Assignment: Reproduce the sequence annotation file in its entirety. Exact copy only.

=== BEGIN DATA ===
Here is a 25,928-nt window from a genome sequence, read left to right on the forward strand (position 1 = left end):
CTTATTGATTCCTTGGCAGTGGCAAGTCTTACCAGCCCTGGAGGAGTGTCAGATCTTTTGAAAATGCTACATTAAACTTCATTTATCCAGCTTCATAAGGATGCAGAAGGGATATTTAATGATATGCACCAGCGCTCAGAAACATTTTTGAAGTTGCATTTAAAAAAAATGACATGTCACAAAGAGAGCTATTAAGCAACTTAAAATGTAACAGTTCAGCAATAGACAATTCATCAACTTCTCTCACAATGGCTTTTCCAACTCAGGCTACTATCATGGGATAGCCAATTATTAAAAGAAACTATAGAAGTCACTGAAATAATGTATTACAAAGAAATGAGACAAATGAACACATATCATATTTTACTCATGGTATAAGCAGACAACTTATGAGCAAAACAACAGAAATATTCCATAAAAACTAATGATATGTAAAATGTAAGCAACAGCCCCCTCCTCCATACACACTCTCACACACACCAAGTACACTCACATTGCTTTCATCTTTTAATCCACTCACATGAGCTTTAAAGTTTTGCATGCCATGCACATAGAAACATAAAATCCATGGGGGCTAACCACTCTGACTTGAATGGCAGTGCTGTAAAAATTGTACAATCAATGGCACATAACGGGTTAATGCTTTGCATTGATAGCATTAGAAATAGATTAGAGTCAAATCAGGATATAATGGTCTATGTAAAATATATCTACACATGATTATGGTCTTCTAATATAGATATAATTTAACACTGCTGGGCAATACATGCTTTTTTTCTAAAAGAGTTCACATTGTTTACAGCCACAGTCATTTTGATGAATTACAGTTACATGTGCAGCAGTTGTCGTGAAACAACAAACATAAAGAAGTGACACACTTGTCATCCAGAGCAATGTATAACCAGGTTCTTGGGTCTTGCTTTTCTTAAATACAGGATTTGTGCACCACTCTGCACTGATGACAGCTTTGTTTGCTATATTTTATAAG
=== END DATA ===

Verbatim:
Here is a 25,928-nt window from a genome sequence, read left to right on the forward strand (position 1 = left end):
CTTATTGATTCCTTGGCAGTGGCAAGTCTTACCAGCCCTGGAGGAGTGTCAGATCTTTTGAAAATGCTACATTAAACTTCATTTATCCAGCTTCATAAGGATGCAGAAGGGATATTTAATGATATGCACCAGCGCTCAGAAACATTTTTGAAGTTGCATTTAAAAAAAATGACATGTCACAAAGAGAGCTATTAAGCAACTTAAAATGTAACAGTTCAGCAATAGACAATTCATCAACTTCTCTCACAATGGCTTTTCCAACTCAGGCTACTATCATGGGATAGCCAATTATTAAAAGAAACTATAGAAGTCACTGAAATAATGTATTACAAAGAAATGAGACAAATGAACACATATCATATTTTACTCATGGTATAAGCAGACAACTTATGAGCAAAACAACAGAAATATTCCATAAAAACTAATGATATGTAAAATGTAAGCAACAGCCCCCTCCTCCATACACACTCTCACACACACCAAGTACACTCACATTGCTTTCATCTTTTAATCCACTCACATGAGCTTTAAAGTTTTGCATGCCATGCACATAGAAACATAAAATCCATGGGGGCTAACCACTCTGACTTGAATGGCAGTGCTGTAAAAATTGTACAATCAATGGCACATAACGGGTTAATGCTTTGCATTGATAGCATTAGAAATAGATTAGAGTCAAATCAGGATATAATGGTCTATGTAAAATATATCTACACATGATTATGGTCTTCTAATATAGATATAATTTAACACTGCTGGGCAATACATGCTTTTTTTCTAAAAGAGTTCACATTGTTTACAGCCACAGTCATTTTGATGAATTACAGTTACATGTGCAGCAGTTGTCGTGAAACAACAAACATAAAGAAGTGACACACTTGTCATCCAGAGCAATGTATAACCAGGTTCTTGGGTCTTGCTTTTCTTAAATACAGGATTTGTGCACCACTCTGCACTGATGACAGCTTTGTTTGCTATATTTTATAAG